Gina Dickson to challenge for a seat on Windsor Town Council

Gina Fortino Dickson, 50, took out papers last week to run against Mike Wall, a health consultant who was recently elected to an at-large seat in a special election.|

Gina Fortino Dickson means business.

She doesn’t have a lot of hobbies. She says her life revolves around her job — which recently included earning her law degree and passing the state bar — as well as serving her community. Her children are grown and now she believes she has time to concentrate on running for Windsor Town Council.

Dickson, 50, took out papers last week to run against Mike Wall, a health consultant who was recently elected to an at-large seat in a special election.

She is a Windsor planning commissioner, former Windsor Parks and Recreation commissioner and was just appointed to the Sonoma County Commission on the Status of Women. She served on both the Clearlake Planning Commission and City Council before moving to Windsor six years ago with her two children and husband Mike, a consultant for Caltrans.

She has run unsuccessfully for Windsor Town Council before.

“Now is the time we need independent thinkers who can make the tough decisions — we really have a divided council,” she said in a recent interview. “I really want to be that voice that doesn’t pick a side and won’t pick a side. I will decide each issue on its merit. I think we need women at every level. I would love to see an all-woman Town Council.”

Dickson was appointed to the Planning Commission by longtime Windsor Town Council member Deb Fudge and was seated in March. She would prefer that town commissions reflect the town’s population.

The job as planning commissioner is “really fulfilling,” she said, and she would have waited to run for council except for what’s happening on the national level “with women losing their rights … unfortunately, we’re at a point where we can’t afford to lose any of these battles.”

Dickson also brought up her service with the League of California Cities while she was a Clearlake council member. She believes that experience gave her “connectedness with the larger county and state” since she worked with the Department of Emergency Management and the Emergency Operations Center as the liaison to cities during emergencies.

When asked if she would really have time to serve on the council while just starting at the national law firm J. Chrisp in its Santa Rosa office, Dickson said others have asked her the same question.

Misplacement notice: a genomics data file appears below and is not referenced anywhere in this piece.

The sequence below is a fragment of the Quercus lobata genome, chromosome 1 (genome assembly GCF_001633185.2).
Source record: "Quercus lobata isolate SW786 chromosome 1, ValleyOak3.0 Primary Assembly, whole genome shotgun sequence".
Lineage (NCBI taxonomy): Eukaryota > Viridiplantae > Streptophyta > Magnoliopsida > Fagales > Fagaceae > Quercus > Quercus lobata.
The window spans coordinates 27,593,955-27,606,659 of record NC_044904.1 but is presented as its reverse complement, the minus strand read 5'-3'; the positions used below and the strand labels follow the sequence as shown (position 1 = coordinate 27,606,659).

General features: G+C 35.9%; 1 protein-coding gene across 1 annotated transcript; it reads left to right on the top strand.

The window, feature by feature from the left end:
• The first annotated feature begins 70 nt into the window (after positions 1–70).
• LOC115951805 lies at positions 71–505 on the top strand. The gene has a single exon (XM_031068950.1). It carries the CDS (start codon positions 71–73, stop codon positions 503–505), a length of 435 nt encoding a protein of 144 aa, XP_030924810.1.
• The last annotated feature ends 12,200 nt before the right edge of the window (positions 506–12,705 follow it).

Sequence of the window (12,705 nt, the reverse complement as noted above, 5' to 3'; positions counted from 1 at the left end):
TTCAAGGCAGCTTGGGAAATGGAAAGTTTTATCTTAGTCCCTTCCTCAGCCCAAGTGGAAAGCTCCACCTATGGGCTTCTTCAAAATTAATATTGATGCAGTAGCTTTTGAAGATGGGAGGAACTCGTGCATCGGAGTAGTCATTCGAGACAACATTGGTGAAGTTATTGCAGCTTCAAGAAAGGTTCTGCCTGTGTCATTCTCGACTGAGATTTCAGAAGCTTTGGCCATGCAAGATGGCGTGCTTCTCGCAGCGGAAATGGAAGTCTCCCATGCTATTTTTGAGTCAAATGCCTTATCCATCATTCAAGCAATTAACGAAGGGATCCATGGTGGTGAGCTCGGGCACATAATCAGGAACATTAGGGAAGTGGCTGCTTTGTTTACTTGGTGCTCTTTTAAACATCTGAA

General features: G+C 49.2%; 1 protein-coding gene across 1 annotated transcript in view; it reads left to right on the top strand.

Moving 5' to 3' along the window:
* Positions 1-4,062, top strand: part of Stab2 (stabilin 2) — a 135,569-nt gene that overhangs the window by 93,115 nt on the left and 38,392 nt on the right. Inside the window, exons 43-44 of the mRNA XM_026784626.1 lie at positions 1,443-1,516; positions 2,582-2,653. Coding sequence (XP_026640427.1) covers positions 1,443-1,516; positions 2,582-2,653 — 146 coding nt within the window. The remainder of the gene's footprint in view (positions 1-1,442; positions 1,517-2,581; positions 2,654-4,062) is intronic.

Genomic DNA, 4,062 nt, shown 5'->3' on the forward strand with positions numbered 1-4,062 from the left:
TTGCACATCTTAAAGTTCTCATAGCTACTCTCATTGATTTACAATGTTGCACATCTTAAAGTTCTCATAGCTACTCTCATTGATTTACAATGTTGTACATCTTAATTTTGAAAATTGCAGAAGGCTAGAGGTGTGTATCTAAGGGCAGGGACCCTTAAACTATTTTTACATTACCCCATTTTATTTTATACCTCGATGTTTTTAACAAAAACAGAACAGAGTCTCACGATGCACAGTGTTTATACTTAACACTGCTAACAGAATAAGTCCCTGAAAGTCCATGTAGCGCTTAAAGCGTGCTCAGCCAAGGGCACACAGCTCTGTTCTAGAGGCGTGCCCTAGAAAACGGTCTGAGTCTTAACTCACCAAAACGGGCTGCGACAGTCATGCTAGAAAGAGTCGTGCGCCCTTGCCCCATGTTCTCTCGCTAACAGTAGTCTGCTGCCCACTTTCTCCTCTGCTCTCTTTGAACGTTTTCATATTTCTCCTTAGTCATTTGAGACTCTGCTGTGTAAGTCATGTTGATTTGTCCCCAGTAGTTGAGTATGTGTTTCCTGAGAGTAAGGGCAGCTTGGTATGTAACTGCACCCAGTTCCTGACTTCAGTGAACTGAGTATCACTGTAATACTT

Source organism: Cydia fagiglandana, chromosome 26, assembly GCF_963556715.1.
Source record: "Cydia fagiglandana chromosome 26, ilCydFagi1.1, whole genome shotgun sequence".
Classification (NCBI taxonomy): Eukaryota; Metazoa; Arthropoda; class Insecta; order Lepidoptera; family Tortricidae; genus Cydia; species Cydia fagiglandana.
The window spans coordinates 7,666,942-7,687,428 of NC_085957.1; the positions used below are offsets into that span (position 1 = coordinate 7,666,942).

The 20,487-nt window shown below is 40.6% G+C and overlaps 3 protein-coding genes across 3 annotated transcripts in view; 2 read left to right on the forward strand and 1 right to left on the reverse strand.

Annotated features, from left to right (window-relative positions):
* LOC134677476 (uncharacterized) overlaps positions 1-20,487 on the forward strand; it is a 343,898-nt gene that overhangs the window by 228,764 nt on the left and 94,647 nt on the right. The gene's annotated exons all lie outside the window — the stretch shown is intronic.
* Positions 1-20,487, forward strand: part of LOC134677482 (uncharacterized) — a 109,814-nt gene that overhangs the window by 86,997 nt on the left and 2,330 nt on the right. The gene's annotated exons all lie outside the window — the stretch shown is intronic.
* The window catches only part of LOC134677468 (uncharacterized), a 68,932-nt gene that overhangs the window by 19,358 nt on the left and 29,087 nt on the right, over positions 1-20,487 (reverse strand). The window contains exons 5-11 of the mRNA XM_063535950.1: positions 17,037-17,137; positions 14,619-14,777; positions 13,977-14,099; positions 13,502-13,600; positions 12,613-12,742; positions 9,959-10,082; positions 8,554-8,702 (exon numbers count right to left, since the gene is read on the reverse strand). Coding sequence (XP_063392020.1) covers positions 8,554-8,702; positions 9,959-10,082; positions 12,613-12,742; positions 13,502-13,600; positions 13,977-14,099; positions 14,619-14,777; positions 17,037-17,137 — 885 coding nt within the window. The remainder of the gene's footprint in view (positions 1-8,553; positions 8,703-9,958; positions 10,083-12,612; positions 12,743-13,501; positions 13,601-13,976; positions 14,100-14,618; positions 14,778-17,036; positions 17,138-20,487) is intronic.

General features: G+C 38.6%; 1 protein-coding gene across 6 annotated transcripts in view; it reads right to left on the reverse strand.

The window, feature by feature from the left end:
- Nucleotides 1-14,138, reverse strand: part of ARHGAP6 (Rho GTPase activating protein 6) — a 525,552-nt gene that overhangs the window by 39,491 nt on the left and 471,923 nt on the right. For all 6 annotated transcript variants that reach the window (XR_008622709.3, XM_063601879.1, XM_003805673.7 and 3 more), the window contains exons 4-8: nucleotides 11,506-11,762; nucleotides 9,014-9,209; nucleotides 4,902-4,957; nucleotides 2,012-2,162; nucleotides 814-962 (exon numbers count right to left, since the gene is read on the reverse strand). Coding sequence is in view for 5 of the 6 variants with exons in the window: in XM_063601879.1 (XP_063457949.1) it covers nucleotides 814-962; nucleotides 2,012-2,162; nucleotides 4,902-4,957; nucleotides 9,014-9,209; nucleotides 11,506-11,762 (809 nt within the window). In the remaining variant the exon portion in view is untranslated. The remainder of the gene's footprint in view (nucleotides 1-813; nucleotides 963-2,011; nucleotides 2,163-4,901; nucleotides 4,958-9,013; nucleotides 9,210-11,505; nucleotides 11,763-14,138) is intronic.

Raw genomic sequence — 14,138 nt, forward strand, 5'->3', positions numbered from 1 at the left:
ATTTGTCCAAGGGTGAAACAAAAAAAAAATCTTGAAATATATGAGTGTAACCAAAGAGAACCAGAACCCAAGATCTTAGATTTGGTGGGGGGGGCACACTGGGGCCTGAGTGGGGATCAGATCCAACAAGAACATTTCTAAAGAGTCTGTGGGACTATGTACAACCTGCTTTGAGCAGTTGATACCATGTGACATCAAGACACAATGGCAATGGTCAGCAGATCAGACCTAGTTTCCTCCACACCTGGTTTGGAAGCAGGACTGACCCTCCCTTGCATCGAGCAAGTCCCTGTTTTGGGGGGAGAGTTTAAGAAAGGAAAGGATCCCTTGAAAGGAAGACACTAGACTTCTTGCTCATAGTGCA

“I ended up accelerating my studies (at Santa Rosa-based Empire College of Law), doubling my course load and then passing the bar the first time,” she said. “That’s just how I function best, with a lot going on, being really busy, but also at the same time being able to focus on each one. This is what I do with my time.”

Asked what she sees as the difference between her and opponent Wall, she said she doesn’t know Wall personally, but emphasized that she has no alignments on either side of the council.

Dickson said she has the perspective of a working woman and a mom, yet believes her time on the Clearlake City Council will serve her well. She said when she returns to Lake County to visit her parents she sees the results of her work on the council — improved roads due to a ballot initiative.

She wants to do the same kind of work and see results in Windsor.

As far as the question of what to do with the Town Green, after the recent battle over whether to keep working with developer Robert Green on the civic center project, Dickson said the council now has all of its options open and sees her role as protecting the “jewel.”

At the same town, Dickson said the Town Green “can’t take all of our focus. It’s not the only neighborhood and it’s not the only thing going on, and we have to keep our eyes on all of the balls.”

She said the town should look at updating its infrastructure, such as internet, noting that when her house was damaged by smoke during the Kincade Fire, the family lived in Rohnert Park for three or four months “and they have fiber-optic and there was a marked difference” in internet speed.

She said she plans to knock on every door in her district during her campaign, find out what’s going on in each neighborhood and work to get people more involved in their community.

You can reach Staff Writer Kathleen Coates at kathleen.coates@pressdemocrat.comor 707-521-5209.

Kathleen Coates

Windsor and Cloverdale, The Press Democrat 

As someone who grew up in a small town, I enjoy covering what's happening in Windsor and Cloverdale, which are growing in their own unique ways.  I delve into issues by getting to know people and finding out what’s going on in the community. I also pay attention to animal welfare and other issues that affect Sonoma County.

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